"(1) In General. -- The Secretary shall conduct a study or studies to determine the benefits of safety belt use and motorcycle helmet use for individuals involved in motor vehicle crashes and motorcycle crashes, collecting and analyzing data from regional trauma systems regarding differences in the following: The severity of injuries; acute, rehabilitative and long-term medical costs, including the sources of reimbursement and the extent to which these sources cover actual costs; government, employer, and other costs; and mortality and morbidity outcomes. The study shall cover a representative period after January 1, 1990."

This study extends beyond fatalities to include an analysis of non-fatal injuries and their related costs for treatment. In addition to reporting the average inpatient charges associated with the treatment of injuries, NHTSA provides 'effectiveness' measures as an overall assessment of how the use of a safety belt or helmet can reduce injuries or prevent death.

Voluntary helmet use advocates will undoubtedly be confronted with elements of this report as they preserve or work to restore voluntary helmet use within their respective states. It is important to be familiar with the full study, rather than the parcels of information that the press is repeating. Doing so reveals that NHTSA's best attempt to build a case for mandatory helmet laws, has fallen well short of the mark.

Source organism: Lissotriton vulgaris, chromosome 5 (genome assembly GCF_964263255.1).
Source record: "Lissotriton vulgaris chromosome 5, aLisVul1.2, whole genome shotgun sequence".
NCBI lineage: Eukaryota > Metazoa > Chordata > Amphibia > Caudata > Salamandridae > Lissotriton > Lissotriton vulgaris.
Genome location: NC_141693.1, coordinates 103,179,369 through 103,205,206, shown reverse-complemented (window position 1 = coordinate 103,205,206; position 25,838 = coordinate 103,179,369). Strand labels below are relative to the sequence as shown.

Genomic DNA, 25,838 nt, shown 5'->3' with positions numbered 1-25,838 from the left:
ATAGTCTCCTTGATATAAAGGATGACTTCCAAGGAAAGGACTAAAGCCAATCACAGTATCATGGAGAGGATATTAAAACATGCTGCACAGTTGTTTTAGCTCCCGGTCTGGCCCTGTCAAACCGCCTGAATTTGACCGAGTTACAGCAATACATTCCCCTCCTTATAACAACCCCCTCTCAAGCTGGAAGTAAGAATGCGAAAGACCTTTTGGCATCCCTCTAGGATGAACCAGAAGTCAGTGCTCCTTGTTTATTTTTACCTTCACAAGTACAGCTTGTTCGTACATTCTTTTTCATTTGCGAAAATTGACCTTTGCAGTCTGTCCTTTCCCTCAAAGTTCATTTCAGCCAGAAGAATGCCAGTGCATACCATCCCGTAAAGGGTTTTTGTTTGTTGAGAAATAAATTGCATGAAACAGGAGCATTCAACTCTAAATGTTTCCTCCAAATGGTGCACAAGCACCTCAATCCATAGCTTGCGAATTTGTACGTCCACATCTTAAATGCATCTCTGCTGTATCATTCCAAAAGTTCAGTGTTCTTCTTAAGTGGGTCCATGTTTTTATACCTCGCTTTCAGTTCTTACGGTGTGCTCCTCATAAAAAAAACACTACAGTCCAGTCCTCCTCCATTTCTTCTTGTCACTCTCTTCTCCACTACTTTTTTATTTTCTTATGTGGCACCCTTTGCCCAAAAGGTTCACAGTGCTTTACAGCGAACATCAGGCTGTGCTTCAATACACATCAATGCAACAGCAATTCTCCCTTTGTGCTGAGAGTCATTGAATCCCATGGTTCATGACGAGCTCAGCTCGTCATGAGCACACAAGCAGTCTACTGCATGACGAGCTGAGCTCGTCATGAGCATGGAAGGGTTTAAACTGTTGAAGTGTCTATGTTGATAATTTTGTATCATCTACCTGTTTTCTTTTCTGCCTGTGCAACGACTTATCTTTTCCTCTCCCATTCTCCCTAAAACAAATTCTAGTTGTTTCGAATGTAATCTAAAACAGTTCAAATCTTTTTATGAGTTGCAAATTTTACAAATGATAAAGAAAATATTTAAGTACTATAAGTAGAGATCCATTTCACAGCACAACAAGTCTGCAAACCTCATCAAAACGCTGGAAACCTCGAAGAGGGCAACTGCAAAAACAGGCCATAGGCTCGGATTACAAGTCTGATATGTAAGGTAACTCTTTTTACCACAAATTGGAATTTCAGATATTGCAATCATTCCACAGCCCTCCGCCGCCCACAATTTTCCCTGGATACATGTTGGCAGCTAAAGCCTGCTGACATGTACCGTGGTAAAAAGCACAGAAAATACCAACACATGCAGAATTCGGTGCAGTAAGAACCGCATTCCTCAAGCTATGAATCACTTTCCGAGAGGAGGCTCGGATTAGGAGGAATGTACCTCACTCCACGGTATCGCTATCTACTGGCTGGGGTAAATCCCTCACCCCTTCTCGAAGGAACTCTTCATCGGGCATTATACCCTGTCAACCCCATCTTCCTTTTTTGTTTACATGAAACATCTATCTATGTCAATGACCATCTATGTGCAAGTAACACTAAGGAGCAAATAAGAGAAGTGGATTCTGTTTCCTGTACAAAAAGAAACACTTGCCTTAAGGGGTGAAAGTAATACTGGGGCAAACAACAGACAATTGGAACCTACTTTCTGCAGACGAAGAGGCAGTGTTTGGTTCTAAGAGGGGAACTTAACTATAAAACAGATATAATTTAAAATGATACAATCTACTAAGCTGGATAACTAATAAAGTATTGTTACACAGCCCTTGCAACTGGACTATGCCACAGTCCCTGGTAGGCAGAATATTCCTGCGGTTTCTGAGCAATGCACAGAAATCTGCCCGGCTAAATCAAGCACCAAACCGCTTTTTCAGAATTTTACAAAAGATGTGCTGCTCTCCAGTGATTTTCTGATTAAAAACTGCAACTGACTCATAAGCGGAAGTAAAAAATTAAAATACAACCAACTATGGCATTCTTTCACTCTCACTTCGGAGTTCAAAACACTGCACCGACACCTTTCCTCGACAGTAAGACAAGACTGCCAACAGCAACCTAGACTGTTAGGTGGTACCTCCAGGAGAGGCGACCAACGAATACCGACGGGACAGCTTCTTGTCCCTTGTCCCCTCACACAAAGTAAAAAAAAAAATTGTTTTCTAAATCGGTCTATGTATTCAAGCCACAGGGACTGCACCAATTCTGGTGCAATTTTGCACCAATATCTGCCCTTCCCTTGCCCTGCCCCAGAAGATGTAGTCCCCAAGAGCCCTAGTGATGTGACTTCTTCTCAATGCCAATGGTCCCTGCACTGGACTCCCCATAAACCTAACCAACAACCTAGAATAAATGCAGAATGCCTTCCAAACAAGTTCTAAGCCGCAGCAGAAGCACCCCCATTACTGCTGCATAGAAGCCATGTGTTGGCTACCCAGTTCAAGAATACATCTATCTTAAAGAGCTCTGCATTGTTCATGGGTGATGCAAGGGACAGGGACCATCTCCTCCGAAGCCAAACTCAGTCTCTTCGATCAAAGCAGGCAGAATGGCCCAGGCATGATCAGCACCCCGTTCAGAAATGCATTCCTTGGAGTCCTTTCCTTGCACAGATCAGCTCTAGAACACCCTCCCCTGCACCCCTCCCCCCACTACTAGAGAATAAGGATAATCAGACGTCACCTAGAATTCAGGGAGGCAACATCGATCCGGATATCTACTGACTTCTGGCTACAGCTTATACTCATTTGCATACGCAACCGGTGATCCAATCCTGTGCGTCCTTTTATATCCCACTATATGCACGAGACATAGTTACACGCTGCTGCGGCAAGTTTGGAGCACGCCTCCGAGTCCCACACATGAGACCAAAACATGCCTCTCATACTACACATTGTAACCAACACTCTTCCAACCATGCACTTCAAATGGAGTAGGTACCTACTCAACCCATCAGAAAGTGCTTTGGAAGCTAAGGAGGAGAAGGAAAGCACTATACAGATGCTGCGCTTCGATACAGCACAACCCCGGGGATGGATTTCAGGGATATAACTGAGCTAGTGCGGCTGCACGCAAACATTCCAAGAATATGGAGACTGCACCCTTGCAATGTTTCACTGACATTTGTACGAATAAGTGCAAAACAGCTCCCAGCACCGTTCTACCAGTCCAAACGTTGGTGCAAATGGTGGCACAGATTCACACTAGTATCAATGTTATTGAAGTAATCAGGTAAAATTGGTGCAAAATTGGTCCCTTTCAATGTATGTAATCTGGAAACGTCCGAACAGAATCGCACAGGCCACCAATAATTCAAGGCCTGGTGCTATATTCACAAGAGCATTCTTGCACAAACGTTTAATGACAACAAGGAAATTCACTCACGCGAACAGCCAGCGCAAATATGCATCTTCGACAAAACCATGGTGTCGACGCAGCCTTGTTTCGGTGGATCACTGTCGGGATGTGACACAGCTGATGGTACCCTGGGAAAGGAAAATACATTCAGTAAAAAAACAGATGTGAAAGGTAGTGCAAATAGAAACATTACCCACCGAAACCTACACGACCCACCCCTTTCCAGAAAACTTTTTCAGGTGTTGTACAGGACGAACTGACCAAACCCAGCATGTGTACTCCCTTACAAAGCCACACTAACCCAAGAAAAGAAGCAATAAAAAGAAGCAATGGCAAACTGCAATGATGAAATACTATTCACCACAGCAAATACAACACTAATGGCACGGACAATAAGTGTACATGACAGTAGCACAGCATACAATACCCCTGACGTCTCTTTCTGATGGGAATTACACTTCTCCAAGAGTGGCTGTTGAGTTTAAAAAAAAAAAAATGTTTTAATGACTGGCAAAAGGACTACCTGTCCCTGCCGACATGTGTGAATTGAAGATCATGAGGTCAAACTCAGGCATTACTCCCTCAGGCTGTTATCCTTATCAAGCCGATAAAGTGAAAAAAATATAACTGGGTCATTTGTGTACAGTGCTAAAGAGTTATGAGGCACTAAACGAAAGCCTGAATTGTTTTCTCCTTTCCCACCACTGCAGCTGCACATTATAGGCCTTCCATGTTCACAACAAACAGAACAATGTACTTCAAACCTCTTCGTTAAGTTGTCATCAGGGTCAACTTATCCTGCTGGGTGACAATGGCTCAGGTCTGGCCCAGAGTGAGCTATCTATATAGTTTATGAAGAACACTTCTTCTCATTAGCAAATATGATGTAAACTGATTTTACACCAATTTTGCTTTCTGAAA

Strategies

The following comments are offered for your consideration as you develop strategies to respond to CODES:

Perhaps one of the most important facts to remember when evaluating CODES is that it is not nationally representative. NHTSA states on page 14 of the CODES Report to Congress, "The reader should note that the overall results presented in this report reflect only the 7 CODES states and the case selection criteria for the safety belt and motorcycle helmet analyses. They are not intended to be nationally representative."

New York contributes nearly forty percent of the motorcycle rider data. It is likely that this over-representation increases the average inpatient charge estimates. Only six of the seven CODES states are used for the helmet analyses: Hawaii, Maine, Missouri, New York, Pennsylvania and Wisconsin. Utah participated in the safety belt study, however their data is excluded from the helmet study.